The life of a music executive
At West Hollywood’s world-famous Viper Room, it’s another fangless night for unsigned bands. A local quartet is playing to a crowd heavier on thespians (Tori Spelling is holding court at a ringside table) than major-label scouts. The band is sending out mixed messages, with a lead singer in skintight leather britches who’s rolled up her Sex Pistols T-shirt to reveal perfectly tanned and toned abs. She sounds more influenced by Pat Benatar’s alternative phase than anything rotten. ”Touch me in my car,” the pigtailed singer pleads. ”You can learn a lot about me in my car…”
Within minutes, Tripp Walker, an A&R executive with Reprise Records, departs the dance floor and heads for her own car, not needing much more education. ”They were not very deep,” says Walker, reemerging on the quiet side of the velvet rope. (Names of unsigned acts in this article are being withheld to protect the mediocre.) ”I could be wrong, but it felt like an actors’ crowd. My gut tells me the singer is an actress wanting to be in a band. She’s got a gorgeous body, but she was thinking about what she was wearing more than what she was singing. And I think she’s listened to too many No Doubt records. The lyrics were trite; everything rhymed too perfectly. The melodies didn’t stick; I didn’t feel like there were any hooks.”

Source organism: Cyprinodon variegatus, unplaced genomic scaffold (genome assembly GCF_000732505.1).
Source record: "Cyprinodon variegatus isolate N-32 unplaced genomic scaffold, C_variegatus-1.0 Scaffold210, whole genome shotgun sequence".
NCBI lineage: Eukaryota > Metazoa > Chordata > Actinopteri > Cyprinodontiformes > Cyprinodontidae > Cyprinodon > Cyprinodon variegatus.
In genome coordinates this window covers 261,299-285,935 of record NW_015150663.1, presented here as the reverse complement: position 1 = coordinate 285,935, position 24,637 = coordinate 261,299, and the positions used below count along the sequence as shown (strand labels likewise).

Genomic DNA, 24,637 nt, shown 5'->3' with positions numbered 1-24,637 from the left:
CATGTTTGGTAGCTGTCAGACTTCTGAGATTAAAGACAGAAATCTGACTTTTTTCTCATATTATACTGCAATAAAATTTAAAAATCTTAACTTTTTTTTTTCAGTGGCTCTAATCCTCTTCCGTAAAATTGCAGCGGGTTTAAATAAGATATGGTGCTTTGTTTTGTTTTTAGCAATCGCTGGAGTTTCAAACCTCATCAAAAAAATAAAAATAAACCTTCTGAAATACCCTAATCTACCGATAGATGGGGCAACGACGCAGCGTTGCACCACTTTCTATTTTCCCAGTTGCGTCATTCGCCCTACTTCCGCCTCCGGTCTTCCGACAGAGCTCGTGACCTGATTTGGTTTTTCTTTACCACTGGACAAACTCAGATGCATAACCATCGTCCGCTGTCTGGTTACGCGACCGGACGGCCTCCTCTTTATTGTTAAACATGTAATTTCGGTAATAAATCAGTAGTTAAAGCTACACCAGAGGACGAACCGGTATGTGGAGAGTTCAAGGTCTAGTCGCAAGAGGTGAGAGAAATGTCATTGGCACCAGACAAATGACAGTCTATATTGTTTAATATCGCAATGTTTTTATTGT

But other than that, they were great.
Sound harsh? Walker actually has a rep as one of the kinder, more sympathetic people in town doing major-label A&R. If she got into a conversation with the band’s agent or manager, she’d find something positive to say if it killed her. But, over the course of the year, she’ll see 300 to 500 live acts and review roughly 1,100 demos sent to her office. Add these numbers up and it might appear we’re trailing one of the world’s foremost human musical sieves. In this line of work, snap judgments are both a skill and a survival mechanism.